Via Harvard Negotiation and Mediation Clinical Program

As someone working in the field of dispute resolution and committed to the importance of dialogue, I find it difficult to know where to go with the events in Charlottesville. There were actual neo-Nazis in Charlottesville participating in a rally in which someone was killed. The wrongness of white supremacist ideology is certainly not subject to discussion, so what would dialogue even entail? The violent rally and the beliefs expressed by its participants call for simple condemnation.

We must remember that this is not an isolated incident. The racism on display in Charlottesville has been with us all along, and the claims about American identity and heritage made by the far right are currently at the heart of our politics. The extremists carrying weapons and openly advocating white supremacy are distractions—albeit important, dangerous distractions—from the deeper issues running through American history that will continue to poison our politics in the absence of genuine dialogue. Can dialogue about our history accomplish anything? As a dispute resolution practitioner with a previous background as a historian, I remain hopeful, even if recent events give reason for cynicism.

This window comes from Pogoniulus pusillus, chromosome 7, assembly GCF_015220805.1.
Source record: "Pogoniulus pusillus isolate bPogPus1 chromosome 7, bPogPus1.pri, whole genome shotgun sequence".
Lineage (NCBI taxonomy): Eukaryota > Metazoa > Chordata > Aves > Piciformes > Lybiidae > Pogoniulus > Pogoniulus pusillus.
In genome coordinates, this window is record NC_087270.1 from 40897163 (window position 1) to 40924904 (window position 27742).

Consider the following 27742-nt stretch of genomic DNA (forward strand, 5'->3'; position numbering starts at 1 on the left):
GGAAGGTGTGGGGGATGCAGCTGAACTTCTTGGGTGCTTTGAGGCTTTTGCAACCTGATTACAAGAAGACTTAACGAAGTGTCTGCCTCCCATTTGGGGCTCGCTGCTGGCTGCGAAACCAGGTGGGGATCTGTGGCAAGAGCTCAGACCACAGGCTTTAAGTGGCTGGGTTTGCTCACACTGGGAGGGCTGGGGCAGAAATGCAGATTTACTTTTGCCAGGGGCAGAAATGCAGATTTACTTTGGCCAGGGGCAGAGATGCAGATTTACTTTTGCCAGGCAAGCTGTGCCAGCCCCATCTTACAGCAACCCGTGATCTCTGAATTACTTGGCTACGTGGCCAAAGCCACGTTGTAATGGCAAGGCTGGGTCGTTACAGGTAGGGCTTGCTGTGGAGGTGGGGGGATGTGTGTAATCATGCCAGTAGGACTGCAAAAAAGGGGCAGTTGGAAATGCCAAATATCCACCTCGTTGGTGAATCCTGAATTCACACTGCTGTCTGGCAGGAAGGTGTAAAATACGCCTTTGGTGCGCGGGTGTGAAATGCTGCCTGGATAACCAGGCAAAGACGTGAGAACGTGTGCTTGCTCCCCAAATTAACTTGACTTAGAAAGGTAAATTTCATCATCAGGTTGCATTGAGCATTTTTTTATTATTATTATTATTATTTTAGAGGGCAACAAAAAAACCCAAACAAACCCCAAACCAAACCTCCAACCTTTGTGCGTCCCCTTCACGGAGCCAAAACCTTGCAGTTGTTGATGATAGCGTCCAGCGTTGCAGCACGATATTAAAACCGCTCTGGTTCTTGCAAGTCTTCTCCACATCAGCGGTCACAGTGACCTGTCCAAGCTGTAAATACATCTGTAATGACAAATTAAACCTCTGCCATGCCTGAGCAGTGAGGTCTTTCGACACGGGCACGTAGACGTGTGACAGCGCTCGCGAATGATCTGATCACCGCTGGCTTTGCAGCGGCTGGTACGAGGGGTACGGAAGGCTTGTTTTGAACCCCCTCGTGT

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Filed in: In the News, Legal & Policy Work

Tags: Andrew Mamo, Harvard Negotiation & Mediation Clinical Program

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